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The Cutting Edge
Volume IX, Number 4, October 2002
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Aedo, C., J. J. Aldasoro & C. Navarro. 2002. Revision of
Geranium sections Azorelloida, Neoandina, and Paramensia
(Geraniaceae). Blumea 47: 205-297.
South America is the world's richest area for Geranium,
with over 150 spp. out of a global total of ca. 430. This contribution
treats 25 spp. comprising the three sections mentioned in the title, all
basically Andean and belonging to Geranium subgen. Geranium.
Section Neoandina Aedo harbors 22 of these spp., including
Geranium costaricense H. E. Moore, of Costa Rica and western Panama,
the only non-South American member of this assemblage. There is nothing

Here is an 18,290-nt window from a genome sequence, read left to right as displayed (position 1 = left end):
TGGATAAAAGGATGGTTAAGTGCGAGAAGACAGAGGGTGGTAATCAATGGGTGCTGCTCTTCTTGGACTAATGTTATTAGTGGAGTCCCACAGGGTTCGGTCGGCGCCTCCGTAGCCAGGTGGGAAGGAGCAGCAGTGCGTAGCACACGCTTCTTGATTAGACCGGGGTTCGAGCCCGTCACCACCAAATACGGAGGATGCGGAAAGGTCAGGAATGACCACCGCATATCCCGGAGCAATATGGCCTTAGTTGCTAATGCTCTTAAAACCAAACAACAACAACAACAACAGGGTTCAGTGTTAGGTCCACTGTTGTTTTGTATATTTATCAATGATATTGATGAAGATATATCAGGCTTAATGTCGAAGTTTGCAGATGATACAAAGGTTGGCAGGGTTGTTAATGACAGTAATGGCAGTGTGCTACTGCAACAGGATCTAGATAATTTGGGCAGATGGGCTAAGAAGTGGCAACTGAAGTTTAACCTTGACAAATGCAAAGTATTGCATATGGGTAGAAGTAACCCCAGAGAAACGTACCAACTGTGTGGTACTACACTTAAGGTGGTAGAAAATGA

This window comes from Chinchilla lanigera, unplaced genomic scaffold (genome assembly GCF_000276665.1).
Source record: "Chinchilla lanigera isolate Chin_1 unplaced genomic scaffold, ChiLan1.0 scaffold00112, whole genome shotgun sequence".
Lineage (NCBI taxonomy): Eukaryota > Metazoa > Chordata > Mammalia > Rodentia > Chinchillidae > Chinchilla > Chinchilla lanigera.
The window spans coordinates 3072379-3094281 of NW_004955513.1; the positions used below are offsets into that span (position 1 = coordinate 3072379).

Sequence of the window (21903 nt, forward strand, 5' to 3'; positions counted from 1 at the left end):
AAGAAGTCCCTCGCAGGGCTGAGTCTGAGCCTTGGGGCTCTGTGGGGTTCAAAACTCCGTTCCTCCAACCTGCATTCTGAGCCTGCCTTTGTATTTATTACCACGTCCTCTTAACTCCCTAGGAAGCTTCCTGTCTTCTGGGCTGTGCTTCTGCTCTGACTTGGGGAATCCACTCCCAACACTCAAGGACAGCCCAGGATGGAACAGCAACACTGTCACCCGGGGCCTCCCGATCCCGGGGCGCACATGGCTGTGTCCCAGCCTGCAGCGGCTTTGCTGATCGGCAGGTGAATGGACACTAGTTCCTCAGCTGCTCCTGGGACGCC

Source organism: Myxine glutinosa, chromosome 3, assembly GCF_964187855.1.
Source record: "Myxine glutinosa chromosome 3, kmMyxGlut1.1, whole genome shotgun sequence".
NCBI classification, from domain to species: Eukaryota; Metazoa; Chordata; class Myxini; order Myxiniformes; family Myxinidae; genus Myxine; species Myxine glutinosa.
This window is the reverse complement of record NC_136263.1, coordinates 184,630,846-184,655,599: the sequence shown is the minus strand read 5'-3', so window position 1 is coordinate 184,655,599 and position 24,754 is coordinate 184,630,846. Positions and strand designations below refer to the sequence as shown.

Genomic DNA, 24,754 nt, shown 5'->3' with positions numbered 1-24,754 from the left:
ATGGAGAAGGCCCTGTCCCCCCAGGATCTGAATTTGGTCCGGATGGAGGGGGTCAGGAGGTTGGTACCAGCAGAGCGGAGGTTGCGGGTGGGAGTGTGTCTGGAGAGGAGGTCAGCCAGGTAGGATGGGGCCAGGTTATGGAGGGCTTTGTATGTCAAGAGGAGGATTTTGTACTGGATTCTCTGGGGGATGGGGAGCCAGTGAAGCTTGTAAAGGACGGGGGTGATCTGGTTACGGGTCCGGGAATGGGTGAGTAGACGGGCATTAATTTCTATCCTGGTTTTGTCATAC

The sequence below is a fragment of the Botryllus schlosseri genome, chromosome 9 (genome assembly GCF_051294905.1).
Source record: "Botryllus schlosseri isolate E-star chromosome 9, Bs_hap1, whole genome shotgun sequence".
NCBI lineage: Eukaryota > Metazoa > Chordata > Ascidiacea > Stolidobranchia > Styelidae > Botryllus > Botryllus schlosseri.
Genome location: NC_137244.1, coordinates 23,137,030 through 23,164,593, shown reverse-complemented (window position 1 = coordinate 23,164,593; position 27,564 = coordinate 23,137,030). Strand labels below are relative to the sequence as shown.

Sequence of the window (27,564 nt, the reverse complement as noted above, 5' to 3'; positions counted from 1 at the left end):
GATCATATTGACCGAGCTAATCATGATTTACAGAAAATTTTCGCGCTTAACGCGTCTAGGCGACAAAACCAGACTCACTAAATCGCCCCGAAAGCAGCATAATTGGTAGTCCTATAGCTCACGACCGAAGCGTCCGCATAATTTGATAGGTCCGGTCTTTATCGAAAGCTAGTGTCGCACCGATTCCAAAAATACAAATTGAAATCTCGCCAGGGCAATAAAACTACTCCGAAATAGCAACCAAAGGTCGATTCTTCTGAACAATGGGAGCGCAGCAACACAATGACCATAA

new here for us. Includes a combined key to spp., synonymy and formal
descriptions at all levels, distribution maps, excellent composite
line-drawings, a section on excluded names, and indices to exsiccatae
(not otherwise cited) and scientific names. The introductory section,
addressing morphology, phylogeny and biogeography, features SEM and light
Alves, M. V. & W. W. Thomas. 2002. Four new species of
Hypolytrum Rich. (Cyperaceae) from Costa Rica and Brazil. Feddes
Repert. 113: 261-270.
Just one of the new spp. is Costa Rican, that being
Hypolytrum amplissimum Alves & W. W. Thomas, endemic to Isla del
Coco. There it is well known, having been collected, it seems, by virtually
every botanist to have visited the island during the past century. Previous
authors have accommodated this entity in some other sp., e.g., Hypolytrum
nicaraguense Liebm. (Flora of Costa Rica) or H. amplum
Poepp. & Kunth (Flora mesoamericana). Indeed, it is closely related
to the latter, from which it differs subtly in several mensural characters
(including, counterintuitively, narrower leaves), here tabularized.